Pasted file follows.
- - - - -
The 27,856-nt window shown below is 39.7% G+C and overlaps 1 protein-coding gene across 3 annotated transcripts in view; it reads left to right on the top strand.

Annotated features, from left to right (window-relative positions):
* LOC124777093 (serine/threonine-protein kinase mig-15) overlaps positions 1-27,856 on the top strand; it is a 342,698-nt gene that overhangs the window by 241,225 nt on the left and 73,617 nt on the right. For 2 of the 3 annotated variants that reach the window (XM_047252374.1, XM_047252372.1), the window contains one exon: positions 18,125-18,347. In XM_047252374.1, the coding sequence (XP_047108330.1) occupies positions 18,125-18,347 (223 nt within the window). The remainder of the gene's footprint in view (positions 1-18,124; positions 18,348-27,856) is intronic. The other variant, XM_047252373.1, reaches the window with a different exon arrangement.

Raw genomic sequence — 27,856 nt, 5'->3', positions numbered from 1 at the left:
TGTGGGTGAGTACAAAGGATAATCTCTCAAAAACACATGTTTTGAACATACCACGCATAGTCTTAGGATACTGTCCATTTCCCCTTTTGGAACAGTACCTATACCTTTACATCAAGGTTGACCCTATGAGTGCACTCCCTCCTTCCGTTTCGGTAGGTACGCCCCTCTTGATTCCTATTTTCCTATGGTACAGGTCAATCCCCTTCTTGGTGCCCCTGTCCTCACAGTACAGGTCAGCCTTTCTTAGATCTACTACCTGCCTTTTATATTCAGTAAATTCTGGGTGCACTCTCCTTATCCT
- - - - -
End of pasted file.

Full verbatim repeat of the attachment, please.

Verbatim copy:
The 27,856-nt window shown below is 39.7% G+C and overlaps 1 protein-coding gene across 3 annotated transcripts in view; it reads left to right on the top strand.

Annotated features, from left to right (window-relative positions):
* LOC124777093 (serine/threonine-protein kinase mig-15) overlaps positions 1-27,856 on the top strand; it is a 342,698-nt gene that overhangs the window by 241,225 nt on the left and 73,617 nt on the right. For 2 of the 3 annotated variants that reach the window (XM_047252374.1, XM_047252372.1), the window contains one exon: positions 18,125-18,347. In XM_047252374.1, the coding sequence (XP_047108330.1) occupies positions 18,125-18,347 (223 nt within the window). The remainder of the gene's footprint in view (positions 1-18,124; positions 18,348-27,856) is intronic. The other variant, XM_047252373.1, reaches the window with a different exon arrangement.

Raw genomic sequence — 27,856 nt, 5'->3', positions numbered from 1 at the left:
TGTGGGTGAGTACAAAGGATAATCTCTCAAAAACACATGTTTTGAACATACCACGCATAGTCTTAGGATACTGTCCATTTCCCCTTTTGGAACAGTACCTATACCTTTACATCAAGGTTGACCCTATGAGTGCACTCCCTCCTTCCGTTTCGGTAGGTACGCCCCTCTTGATTCCTATTTTCCTATGGTACAGGTCAATCCCCTTCTTGGTGCCCCTGTCCTCACAGTACAGGTCAGCCTTTCTTAGATCTACTACCTGCCTTTTATATTCAGTAAATTCTGGGTGCACTCTCCTTATCCT